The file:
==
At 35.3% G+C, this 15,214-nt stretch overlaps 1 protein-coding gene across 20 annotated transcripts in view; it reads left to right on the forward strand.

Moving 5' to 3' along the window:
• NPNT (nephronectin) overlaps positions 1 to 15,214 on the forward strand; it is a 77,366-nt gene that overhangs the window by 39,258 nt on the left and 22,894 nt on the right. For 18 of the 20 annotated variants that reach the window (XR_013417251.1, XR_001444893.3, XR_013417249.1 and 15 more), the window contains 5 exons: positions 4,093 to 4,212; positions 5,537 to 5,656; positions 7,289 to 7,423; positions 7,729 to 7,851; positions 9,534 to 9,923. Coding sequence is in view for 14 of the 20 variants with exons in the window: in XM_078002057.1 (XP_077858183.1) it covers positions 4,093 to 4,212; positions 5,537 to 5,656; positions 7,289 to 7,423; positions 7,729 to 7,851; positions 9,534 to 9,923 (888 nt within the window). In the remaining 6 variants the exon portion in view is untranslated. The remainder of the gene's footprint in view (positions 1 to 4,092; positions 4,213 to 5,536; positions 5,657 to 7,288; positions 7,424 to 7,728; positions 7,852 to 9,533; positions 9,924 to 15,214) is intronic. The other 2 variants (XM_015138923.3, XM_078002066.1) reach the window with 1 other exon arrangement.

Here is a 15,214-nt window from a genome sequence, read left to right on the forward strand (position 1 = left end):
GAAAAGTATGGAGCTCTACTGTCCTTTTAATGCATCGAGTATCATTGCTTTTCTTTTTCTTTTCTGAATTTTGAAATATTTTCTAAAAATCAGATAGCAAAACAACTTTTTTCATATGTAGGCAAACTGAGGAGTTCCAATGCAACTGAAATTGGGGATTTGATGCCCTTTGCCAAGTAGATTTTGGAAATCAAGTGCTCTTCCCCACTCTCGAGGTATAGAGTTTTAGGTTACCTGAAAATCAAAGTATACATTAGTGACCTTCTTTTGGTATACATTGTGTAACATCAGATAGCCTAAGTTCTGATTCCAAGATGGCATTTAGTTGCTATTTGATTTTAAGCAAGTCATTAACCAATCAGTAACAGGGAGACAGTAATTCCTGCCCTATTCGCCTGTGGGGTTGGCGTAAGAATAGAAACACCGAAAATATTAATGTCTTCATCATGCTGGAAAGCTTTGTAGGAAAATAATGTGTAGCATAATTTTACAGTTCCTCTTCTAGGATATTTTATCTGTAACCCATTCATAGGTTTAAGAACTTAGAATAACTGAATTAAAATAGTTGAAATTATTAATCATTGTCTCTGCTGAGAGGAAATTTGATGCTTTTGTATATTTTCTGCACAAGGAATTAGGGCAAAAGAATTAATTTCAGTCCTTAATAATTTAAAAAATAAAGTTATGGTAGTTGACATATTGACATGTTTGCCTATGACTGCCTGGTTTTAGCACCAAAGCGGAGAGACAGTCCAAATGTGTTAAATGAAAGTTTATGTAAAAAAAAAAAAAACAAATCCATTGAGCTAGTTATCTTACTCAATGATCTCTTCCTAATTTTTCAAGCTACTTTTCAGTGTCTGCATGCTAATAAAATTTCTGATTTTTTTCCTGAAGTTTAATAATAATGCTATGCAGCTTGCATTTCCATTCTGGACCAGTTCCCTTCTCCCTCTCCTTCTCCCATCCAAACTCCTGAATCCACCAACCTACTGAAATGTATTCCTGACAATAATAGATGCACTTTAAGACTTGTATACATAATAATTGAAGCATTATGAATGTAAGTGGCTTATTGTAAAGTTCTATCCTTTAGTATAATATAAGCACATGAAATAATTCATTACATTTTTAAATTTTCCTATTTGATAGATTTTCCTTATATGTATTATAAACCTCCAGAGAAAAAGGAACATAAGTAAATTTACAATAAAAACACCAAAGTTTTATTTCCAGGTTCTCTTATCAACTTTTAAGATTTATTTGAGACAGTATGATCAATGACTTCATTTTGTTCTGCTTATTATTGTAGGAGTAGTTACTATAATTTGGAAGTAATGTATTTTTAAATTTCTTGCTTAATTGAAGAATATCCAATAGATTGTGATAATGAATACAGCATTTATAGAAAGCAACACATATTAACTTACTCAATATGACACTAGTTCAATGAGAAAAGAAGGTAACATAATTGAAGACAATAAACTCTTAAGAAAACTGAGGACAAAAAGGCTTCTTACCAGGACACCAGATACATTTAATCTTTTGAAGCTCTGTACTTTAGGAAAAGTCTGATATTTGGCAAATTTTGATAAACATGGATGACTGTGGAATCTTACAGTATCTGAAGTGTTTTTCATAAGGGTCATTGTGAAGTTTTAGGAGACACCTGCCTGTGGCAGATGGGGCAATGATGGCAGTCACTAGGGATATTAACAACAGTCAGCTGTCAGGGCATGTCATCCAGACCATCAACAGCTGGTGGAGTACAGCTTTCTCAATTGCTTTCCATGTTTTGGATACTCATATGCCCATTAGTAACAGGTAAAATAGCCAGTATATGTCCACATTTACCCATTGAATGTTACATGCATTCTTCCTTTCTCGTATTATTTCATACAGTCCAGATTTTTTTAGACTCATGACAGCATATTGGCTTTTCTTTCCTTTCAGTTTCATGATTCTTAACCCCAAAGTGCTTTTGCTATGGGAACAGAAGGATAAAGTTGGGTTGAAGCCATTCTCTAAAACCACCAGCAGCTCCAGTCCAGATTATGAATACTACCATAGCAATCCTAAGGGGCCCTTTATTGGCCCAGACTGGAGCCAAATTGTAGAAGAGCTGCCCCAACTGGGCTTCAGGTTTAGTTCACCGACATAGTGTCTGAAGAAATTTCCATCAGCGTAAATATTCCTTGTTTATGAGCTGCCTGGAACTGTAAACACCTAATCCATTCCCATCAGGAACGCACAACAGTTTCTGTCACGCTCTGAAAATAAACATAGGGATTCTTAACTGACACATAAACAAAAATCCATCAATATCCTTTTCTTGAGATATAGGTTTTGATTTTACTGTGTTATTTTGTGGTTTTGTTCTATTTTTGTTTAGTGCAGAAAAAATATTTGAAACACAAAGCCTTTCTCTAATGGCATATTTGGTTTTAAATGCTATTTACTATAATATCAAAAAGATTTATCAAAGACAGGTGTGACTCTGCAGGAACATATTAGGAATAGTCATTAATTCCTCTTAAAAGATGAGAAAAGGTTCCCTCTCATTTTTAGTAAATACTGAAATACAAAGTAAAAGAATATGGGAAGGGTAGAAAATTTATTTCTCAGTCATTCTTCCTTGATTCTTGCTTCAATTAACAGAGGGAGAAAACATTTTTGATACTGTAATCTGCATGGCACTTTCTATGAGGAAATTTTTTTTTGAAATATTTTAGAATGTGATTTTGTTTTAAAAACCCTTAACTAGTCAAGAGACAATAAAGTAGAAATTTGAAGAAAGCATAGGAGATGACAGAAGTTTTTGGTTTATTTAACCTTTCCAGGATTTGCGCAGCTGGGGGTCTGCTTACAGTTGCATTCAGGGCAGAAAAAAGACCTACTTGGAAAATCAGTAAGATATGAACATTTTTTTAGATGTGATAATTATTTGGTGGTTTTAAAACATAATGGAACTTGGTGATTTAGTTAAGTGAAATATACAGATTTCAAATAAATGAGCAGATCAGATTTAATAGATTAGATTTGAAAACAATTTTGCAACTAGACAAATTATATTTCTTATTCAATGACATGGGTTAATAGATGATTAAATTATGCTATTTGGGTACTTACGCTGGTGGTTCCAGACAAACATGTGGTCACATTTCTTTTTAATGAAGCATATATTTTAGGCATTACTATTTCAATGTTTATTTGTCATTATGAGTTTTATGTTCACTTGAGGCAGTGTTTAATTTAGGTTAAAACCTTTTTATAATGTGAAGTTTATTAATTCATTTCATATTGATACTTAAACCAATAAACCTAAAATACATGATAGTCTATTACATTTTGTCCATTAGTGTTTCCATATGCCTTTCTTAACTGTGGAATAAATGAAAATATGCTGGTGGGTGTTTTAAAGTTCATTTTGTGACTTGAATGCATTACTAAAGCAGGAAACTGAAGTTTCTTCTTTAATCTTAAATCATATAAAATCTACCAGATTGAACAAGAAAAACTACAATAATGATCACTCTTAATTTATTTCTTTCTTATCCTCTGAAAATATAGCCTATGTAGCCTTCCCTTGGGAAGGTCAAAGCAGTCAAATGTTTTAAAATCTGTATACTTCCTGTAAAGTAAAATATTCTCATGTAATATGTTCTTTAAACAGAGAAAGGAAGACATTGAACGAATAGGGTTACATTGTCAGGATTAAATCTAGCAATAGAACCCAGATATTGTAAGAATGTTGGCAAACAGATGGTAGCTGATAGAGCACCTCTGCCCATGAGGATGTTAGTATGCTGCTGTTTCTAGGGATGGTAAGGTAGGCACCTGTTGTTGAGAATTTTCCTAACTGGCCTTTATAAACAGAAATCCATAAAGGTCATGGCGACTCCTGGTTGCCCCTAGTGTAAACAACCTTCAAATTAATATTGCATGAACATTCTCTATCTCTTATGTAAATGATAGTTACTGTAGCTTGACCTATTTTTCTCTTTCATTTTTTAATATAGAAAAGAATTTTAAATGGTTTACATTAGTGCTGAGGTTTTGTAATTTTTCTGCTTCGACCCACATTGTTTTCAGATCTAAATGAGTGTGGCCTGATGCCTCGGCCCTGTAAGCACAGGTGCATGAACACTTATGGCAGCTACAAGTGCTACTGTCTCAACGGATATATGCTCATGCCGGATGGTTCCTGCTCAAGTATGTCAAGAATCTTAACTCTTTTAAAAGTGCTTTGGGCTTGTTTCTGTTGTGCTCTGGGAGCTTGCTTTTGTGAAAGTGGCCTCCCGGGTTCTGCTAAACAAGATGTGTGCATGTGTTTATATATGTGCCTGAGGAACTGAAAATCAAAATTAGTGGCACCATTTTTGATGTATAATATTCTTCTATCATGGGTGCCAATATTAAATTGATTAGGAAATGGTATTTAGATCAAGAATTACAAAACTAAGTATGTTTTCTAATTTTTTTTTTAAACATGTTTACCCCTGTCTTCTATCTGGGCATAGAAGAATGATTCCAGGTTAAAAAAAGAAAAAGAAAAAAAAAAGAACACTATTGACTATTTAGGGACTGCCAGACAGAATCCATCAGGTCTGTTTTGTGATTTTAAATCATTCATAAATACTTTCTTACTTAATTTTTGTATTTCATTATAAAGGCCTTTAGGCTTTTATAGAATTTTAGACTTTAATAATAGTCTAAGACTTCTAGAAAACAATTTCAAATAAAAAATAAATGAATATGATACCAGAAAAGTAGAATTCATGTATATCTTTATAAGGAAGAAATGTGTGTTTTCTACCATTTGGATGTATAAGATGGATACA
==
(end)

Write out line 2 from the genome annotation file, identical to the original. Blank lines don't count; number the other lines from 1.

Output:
Moving 5' to 3' along the window: